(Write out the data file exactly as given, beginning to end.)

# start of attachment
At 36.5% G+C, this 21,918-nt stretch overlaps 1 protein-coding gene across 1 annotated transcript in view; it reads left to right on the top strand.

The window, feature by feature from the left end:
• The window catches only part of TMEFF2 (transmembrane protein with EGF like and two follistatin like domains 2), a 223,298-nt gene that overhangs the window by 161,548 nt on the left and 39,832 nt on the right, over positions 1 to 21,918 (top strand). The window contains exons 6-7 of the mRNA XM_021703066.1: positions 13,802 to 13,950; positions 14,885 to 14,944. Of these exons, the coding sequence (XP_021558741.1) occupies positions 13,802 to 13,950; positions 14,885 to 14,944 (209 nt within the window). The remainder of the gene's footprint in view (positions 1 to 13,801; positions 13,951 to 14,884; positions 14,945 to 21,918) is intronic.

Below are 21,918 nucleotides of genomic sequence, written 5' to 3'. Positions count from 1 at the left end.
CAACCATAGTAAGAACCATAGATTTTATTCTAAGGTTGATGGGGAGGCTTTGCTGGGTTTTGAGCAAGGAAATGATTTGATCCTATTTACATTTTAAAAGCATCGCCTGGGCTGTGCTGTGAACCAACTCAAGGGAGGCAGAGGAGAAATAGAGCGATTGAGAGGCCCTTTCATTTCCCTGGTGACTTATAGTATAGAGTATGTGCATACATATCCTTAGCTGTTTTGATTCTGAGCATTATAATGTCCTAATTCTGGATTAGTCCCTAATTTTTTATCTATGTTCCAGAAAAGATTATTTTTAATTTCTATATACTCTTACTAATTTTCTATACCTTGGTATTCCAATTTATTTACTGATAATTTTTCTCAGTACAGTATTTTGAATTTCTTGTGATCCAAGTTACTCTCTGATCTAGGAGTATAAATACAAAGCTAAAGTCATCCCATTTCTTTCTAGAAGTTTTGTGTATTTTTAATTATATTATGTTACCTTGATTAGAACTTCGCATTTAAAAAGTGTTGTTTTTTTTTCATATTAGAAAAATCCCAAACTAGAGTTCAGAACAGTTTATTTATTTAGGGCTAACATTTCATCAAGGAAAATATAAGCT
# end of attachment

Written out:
At 36.5% G+C, this 21,918-nt stretch overlaps 1 protein-coding gene across 1 annotated transcript in view; it reads left to right on the top strand.

The window, feature by feature from the left end:
• The window catches only part of TMEFF2 (transmembrane protein with EGF like and two follistatin like domains 2), a 223,298-nt gene that overhangs the window by 161,548 nt on the left and 39,832 nt on the right, over positions 1 to 21,918 (top strand). The window contains exons 6-7 of the mRNA XM_021703066.1: positions 13,802 to 13,950; positions 14,885 to 14,944. Of these exons, the coding sequence (XP_021558741.1) occupies positions 13,802 to 13,950; positions 14,885 to 14,944 (209 nt within the window). The remainder of the gene's footprint in view (positions 1 to 13,801; positions 13,951 to 14,884; positions 14,945 to 21,918) is intronic.

Below are 21,918 nucleotides of genomic sequence, written 5' to 3'. Positions count from 1 at the left end.
CAACCATAGTAAGAACCATAGATTTTATTCTAAGGTTGATGGGGAGGCTTTGCTGGGTTTTGAGCAAGGAAATGATTTGATCCTATTTACATTTTAAAAGCATCGCCTGGGCTGTGCTGTGAACCAACTCAAGGGAGGCAGAGGAGAAATAGAGCGATTGAGAGGCCCTTTCATTTCCCTGGTGACTTATAGTATAGAGTATGTGCATACATATCCTTAGCTGTTTTGATTCTGAGCATTATAATGTCCTAATTCTGGATTAGTCCCTAATTTTTTATCTATGTTCCAGAAAAGATTATTTTTAATTTCTATATACTCTTACTAATTTTCTATACCTTGGTATTCCAATTTATTTACTGATAATTTTTCTCAGTACAGTATTTTGAATTTCTTGTGATCCAAGTTACTCTCTGATCTAGGAGTATAAATACAAAGCTAAAGTCATCCCATTTCTTTCTAGAAGTTTTGTGTATTTTTAATTATATTATGTTACCTTGATTAGAACTTCGCATTTAAAAAGTGTTGTTTTTTTTTCATATTAGAAAAATCCCAAACTAGAGTTCAGAACAGTTTATTTATTTAGGGCTAACATTTCATCAAGGAAAATATAAGCT